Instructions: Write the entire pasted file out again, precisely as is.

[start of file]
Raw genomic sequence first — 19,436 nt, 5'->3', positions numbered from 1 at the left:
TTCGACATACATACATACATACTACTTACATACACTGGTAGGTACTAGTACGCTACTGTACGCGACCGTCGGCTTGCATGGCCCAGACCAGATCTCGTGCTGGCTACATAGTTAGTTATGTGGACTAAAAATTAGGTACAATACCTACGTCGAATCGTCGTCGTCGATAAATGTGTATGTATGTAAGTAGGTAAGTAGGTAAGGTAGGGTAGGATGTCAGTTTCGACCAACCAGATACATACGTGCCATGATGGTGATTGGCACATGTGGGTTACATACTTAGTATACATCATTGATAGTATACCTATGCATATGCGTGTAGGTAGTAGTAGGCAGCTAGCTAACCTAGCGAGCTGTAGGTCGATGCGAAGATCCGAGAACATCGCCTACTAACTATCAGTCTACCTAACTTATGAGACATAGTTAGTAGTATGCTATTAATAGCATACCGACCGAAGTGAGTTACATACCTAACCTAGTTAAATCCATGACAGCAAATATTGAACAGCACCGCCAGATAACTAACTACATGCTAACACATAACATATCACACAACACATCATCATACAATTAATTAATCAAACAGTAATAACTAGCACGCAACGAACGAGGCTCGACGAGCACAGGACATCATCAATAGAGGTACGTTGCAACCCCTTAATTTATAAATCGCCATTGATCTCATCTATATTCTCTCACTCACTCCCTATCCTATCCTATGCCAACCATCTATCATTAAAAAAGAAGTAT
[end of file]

Raw genomic sequence first — 19,436 nt, 5'->3', positions numbered from 1 at the left:
TTCGACATACATACATACATACTACTTACATACACTGGTAGGTACTAGTACGCTACTGTACGCGACCGTCGGCTTGCATGGCCCAGACCAGATCTCGTGCTGGCTACATAGTTAGTTATGTGGACTAAAAATTAGGTACAATACCTACGTCGAATCGTCGTCGTCGATAAATGTGTATGTATGTAAGTAGGTAAGTAGGTAAGGTAGGGTAGGATGTCAGTTTCGACCAACCAGATACATACGTGCCATGATGGTGATTGGCACATGTGGGTTACATACTTAGTATACATCATTGATAGTATACCTATGCATATGCGTGTAGGTAGTAGTAGGCAGCTAGCTAACCTAGCGAGCTGTAGGTCGATGCGAAGATCCGAGAACATCGCCTACTAACTATCAGTCTACCTAACTTATGAGACATAGTTAGTAGTATGCTATTAATAGCATACCGACCGAAGTGAGTTACATACCTAACCTAGTTAAATCCATGACAGCAAATATTGAACAGCACCGCCAGATAACTAACTACATGCTAACACATAACATATCACACAACACATCATCATACAATTAATTAATCAAACAGTAATAACTAGCACGCAACGAACGAGGCTCGACGAGCACAGGACATCATCAATAGAGGTACGTTGCAACCCCTTAATTTATAAATCGCCATTGATCTCATCTATATTCTCTCACTCACTCCCTATCCTATCCTATGCCAACCATCTATCATTAAAAAAGAAGTAT